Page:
Skip to main content
Engineering LibreTexts

1.2: Comparisons of Computer Architectures

  • Page ID
  • \( \newcommand{\vecs}[1]{\overset { \scriptstyle \rightharpoonup} {\mathbf{#1}} } \) \( \newcommand{\vecd}[1]{\overset{-\!-\!\rightharpoonup}{\vphantom{a}\smash {#1}}} \)\(\newcommand{\id}{\mathrm{id}}\) \( \newcommand{\Span}{\mathrm{span}}\) \( \newcommand{\kernel}{\mathrm{null}\,}\) \( \newcommand{\range}{\mathrm{range}\,}\) \( \newcommand{\RealPart}{\mathrm{Re}}\) \( \newcommand{\ImaginaryPart}{\mathrm{Im}}\) \( \newcommand{\Argument}{\mathrm{Arg}}\) \( \newcommand{\norm}[1]{\| #1 \|}\) \( \newcommand{\inner}[2]{\langle #1, #2 \rangle}\) \( \newcommand{\Span}{\mathrm{span}}\) \(\newcommand{\id}{\mathrm{id}}\) \( \newcommand{\Span}{\mathrm{span}}\) \( \newcommand{\kernel}{\mathrm{null}\,}\) \( \newcommand{\range}{\mathrm{range}\,}\) \( \newcommand{\RealPart}{\mathrm{Re}}\) \( \newcommand{\ImaginaryPart}{\mathrm{Im}}\) \( \newcommand{\Argument}{\mathrm{Arg}}\) \( \newcommand{\norm}[1]{\| #1 \|}\) \( \newcommand{\inner}[2]{\langle #1, #2 \rangle}\) \( \newcommand{\Span}{\mathrm{span}}\)\(\newcommand{\AA}{\unicode[.8,0]{x212B}}\)

    This monograph is the first in a series of monographs that will cover different types of CPUs, where the two big differences between the CPU types is the address format of the instructions, and how the instruction and data memory for the processor is divided. This next section will deal with the address format of the instructions. The section following it will cover designs where instruction and data memory are combined (Von Neumann architecture) verses separate instruction and data memory (Harvard architecture).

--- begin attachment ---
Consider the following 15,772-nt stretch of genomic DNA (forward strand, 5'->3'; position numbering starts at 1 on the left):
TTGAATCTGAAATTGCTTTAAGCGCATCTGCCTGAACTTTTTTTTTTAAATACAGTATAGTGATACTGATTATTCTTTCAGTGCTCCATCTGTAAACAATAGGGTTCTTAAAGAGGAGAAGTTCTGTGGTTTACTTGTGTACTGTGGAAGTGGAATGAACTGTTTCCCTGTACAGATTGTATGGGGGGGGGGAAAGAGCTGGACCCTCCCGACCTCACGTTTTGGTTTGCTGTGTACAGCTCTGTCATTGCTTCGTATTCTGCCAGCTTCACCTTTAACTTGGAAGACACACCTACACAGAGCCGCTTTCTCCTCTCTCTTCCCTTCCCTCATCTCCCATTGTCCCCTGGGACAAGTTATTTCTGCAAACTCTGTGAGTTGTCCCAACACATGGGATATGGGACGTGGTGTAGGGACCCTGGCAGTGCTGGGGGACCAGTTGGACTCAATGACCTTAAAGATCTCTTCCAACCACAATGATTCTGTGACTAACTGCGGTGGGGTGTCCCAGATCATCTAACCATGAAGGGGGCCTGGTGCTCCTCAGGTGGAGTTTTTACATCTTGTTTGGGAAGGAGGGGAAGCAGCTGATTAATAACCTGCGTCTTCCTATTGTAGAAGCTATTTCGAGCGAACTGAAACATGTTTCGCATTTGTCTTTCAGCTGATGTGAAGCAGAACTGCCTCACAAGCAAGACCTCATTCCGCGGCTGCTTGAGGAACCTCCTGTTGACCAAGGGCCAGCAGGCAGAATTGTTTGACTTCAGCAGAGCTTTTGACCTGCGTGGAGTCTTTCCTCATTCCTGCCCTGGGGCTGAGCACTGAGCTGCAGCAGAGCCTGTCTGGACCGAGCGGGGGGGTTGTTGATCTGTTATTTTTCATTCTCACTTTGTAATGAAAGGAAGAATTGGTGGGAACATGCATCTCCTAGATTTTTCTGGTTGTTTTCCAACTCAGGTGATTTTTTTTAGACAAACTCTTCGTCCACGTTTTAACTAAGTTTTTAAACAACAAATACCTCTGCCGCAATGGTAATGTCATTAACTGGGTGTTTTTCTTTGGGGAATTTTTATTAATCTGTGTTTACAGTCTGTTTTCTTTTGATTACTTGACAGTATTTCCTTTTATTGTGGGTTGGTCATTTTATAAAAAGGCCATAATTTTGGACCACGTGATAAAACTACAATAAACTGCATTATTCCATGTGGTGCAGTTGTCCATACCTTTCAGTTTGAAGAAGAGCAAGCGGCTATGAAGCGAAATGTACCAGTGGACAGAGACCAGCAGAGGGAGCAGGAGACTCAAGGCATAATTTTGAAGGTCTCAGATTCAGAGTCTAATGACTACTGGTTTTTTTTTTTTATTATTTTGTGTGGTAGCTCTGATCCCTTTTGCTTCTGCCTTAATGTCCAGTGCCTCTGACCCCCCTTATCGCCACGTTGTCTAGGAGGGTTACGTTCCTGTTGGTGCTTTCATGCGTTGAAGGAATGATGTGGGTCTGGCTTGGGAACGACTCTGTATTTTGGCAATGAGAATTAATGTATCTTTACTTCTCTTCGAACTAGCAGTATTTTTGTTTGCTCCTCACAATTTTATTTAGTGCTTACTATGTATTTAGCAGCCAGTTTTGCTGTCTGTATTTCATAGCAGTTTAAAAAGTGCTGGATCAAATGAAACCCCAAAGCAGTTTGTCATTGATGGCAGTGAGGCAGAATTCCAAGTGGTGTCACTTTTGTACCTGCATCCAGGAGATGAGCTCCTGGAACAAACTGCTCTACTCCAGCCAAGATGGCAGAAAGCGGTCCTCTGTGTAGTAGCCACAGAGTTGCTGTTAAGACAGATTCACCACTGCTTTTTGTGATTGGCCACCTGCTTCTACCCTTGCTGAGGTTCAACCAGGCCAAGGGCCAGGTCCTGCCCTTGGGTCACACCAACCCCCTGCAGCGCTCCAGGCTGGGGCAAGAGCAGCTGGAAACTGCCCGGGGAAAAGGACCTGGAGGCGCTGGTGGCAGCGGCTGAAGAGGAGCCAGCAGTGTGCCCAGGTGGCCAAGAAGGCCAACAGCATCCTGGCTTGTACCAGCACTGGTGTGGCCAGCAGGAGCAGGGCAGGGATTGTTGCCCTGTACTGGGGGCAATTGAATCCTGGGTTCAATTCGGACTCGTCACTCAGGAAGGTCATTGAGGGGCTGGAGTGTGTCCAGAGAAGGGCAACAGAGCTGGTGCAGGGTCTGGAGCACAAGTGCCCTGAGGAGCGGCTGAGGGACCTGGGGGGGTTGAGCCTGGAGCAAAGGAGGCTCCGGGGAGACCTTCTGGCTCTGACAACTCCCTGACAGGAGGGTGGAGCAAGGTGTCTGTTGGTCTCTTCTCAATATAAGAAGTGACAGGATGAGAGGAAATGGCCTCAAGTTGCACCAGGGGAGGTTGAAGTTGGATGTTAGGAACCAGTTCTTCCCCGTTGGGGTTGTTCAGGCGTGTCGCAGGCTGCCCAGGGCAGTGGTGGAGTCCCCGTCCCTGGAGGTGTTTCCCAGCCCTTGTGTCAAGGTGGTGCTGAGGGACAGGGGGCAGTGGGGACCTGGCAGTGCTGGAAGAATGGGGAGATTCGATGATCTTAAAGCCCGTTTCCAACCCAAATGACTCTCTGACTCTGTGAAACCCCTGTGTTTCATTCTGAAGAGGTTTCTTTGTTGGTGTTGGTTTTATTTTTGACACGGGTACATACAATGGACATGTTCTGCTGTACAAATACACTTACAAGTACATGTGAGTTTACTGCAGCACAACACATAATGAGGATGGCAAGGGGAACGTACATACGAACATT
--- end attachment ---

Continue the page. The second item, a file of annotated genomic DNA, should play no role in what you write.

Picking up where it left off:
1.2.1 Zero-, One-, and Two/Three- Address Architecture

    The major difference between 0-, 1-, and 2/3- address computer architectures is where the operands for the ALU come from. This section will outline each of these architectures.

    Note that in all of these architectures, operands can come from registers/memory, or operands can be part of the instruction itself. For example, the value used in the instruction add A in a one-address computer comes from memory cell at an address corresponding to the label A, and the instruction adds the value in memory location A to the $ac. In the instruction addi 5 the value of the operand is included in the instruction, and is referred to as an immediate value. In this series of monographs operators that use an immediate value will be appended with an “i”. For example, as shown above, the add instruction uses a memory value, and the addi uses an immediate value. 0-Address Architecture

    When discussing the address architecture of a computer, the central question is how are the arguments to the ALU retrieved, and where are the results from the ALU stored? A 0-adress architecture retrieves (pops) the two arguments from the top of an operand stack, performs the operation, and then stores (pushes) the result back on the operand stack. The two operands to the ALU are implied as the two operands on the top of the stack, and the operation, in this case add, does not specify any operands. Because the operator does not take any explicit operands, 0 addresses are included as part of the operation and this is called a 0-address architecture. Note that a 0-address architecture is often referred to as a stack architecture because it uses a stack for the operands to/from the ALU.

    Figure 1-5: 0-address architecture

    Screen Shot 2020-07-02 at 6.32.49 PM.png

    When writing assembly code to for this architecture, the operands are first pushed onto the stack (from memory or immediate values) using two push operations. The operation is executed, which consists of popping the two operands off the stack, running the ALU, and pushing the result back to the stack. The answer is then stored to memory by using a pop operation. The following program, which adds the value of variable A and value 5, then stores the result back to variable B, illustrates a simple 0-address program.

    Program 1-1: 0-address program to add two numbers
     PUSH A
     PUSHI 5
     POP B

    Historically there have been computers implemented using 0-address architectures, such as the Burroughs 6500 and 7500 series, but it is seldom if ever used in modern hardware architectures.